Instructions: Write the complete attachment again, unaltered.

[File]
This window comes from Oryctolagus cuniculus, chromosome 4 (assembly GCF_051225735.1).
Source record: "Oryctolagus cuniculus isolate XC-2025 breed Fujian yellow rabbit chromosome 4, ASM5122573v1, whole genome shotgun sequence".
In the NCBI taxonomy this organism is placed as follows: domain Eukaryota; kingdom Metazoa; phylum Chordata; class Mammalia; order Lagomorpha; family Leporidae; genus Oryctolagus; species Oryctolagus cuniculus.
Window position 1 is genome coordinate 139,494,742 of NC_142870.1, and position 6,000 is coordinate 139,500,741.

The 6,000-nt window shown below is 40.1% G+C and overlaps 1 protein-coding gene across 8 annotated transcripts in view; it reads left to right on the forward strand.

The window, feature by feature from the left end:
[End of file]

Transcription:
This window comes from Oryctolagus cuniculus, chromosome 4 (assembly GCF_051225735.1).
Source record: "Oryctolagus cuniculus isolate XC-2025 breed Fujian yellow rabbit chromosome 4, ASM5122573v1, whole genome shotgun sequence".
In the NCBI taxonomy this organism is placed as follows: domain Eukaryota; kingdom Metazoa; phylum Chordata; class Mammalia; order Lagomorpha; family Leporidae; genus Oryctolagus; species Oryctolagus cuniculus.
Window position 1 is genome coordinate 139,494,742 of NC_142870.1, and position 6,000 is coordinate 139,500,741.

The 6,000-nt window shown below is 40.1% G+C and overlaps 1 protein-coding gene across 8 annotated transcripts in view; it reads left to right on the forward strand.

The window, feature by feature from the left end: